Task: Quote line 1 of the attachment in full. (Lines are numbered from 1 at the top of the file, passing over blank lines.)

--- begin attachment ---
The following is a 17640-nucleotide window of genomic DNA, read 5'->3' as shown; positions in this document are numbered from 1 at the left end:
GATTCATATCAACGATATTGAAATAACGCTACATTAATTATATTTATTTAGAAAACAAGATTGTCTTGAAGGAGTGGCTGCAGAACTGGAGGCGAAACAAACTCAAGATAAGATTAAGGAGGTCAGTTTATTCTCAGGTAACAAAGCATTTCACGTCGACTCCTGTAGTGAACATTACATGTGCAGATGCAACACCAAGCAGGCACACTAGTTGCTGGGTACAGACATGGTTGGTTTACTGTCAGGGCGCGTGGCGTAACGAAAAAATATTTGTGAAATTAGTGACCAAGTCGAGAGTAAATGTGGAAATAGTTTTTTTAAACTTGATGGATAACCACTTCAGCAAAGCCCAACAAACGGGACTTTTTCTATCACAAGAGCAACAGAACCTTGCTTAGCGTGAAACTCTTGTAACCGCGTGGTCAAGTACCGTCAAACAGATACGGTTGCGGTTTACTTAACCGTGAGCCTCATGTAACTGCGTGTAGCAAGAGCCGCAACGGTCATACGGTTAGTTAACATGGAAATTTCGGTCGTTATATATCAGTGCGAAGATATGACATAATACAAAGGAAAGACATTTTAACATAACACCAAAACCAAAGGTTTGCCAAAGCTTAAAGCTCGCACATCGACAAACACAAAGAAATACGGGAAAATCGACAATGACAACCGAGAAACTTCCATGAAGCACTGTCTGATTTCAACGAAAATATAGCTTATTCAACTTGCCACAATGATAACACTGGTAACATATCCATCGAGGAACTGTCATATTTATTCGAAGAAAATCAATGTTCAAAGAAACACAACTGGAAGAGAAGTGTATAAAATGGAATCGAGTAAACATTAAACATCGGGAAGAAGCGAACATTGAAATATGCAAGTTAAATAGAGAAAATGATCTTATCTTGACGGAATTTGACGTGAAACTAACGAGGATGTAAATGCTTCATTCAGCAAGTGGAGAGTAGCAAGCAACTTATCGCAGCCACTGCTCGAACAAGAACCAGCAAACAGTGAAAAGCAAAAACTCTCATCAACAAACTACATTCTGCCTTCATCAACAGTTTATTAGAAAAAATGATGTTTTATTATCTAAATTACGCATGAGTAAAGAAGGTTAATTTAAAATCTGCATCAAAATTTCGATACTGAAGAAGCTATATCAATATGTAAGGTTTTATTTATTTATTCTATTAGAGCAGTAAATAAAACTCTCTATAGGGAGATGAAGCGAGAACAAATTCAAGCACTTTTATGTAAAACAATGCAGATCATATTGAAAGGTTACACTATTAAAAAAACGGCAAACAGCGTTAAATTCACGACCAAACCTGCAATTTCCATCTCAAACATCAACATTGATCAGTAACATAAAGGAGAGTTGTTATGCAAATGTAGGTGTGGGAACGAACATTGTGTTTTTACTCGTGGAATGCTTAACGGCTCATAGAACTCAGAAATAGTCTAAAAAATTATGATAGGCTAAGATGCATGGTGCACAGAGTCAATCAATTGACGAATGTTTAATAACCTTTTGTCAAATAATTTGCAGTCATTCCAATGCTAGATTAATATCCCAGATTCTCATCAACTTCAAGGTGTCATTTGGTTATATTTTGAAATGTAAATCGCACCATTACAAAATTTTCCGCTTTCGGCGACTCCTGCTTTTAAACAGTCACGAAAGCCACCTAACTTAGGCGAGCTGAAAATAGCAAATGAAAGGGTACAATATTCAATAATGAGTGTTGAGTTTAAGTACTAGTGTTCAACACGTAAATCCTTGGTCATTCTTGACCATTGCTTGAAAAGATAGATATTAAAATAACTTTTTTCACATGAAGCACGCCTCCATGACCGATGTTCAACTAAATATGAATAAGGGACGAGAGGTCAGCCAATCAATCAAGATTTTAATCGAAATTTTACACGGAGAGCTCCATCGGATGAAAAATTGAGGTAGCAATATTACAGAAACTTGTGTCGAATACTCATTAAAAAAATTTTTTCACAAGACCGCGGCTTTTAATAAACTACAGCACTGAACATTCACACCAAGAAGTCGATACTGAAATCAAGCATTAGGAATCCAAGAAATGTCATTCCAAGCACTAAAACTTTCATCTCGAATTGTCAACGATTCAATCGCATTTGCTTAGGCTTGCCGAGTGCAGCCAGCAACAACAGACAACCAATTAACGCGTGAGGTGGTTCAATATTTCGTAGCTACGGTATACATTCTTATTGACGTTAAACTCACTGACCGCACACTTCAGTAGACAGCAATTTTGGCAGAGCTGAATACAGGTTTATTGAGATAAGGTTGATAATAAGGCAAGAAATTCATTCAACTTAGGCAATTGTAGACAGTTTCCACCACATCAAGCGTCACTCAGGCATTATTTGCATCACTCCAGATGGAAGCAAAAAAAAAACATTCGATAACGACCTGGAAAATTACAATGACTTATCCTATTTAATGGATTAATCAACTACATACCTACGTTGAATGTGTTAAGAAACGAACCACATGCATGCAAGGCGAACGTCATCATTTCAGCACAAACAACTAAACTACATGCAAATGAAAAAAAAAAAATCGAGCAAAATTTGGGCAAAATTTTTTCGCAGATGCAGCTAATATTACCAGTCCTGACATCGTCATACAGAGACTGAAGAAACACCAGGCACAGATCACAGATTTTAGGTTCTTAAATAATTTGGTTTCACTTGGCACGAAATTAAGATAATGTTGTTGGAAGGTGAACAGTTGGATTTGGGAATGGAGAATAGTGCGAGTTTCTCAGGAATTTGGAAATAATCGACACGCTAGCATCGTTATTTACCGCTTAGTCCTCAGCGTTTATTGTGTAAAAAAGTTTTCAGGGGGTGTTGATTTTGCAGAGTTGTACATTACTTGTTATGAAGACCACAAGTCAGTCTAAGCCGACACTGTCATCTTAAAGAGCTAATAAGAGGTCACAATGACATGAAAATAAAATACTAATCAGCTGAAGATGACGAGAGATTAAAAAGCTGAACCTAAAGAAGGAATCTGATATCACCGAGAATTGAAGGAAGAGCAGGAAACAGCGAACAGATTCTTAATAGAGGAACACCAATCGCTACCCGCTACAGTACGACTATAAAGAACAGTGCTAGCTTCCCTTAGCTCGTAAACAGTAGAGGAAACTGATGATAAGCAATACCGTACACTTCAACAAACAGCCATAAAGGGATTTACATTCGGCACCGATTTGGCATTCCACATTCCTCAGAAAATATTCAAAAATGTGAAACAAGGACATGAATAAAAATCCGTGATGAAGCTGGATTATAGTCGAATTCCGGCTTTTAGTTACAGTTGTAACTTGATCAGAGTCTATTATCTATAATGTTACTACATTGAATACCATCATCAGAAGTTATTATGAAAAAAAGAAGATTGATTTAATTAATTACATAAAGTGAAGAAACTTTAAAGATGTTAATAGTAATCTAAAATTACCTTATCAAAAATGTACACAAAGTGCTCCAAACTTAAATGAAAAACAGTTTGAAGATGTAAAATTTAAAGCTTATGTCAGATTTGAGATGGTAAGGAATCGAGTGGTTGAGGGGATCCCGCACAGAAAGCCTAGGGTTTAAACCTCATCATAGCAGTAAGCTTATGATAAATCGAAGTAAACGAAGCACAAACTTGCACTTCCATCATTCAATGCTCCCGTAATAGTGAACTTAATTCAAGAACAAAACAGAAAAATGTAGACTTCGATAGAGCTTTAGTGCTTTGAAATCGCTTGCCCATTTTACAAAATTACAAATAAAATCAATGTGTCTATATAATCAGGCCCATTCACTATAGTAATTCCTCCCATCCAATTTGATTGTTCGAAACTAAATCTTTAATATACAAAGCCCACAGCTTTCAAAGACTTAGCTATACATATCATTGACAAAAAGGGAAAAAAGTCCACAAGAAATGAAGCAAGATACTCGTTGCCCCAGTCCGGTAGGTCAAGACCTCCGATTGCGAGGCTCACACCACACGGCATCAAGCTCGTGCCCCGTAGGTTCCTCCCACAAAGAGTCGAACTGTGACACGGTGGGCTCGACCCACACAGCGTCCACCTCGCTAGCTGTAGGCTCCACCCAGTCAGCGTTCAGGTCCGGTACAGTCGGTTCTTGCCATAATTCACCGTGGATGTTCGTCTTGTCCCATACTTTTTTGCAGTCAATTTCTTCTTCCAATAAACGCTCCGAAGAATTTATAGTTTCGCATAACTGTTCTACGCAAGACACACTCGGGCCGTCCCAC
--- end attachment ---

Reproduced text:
The following is a 17640-nucleotide window of genomic DNA, read 5'->3' as shown; positions in this document are numbered from 1 at the left end: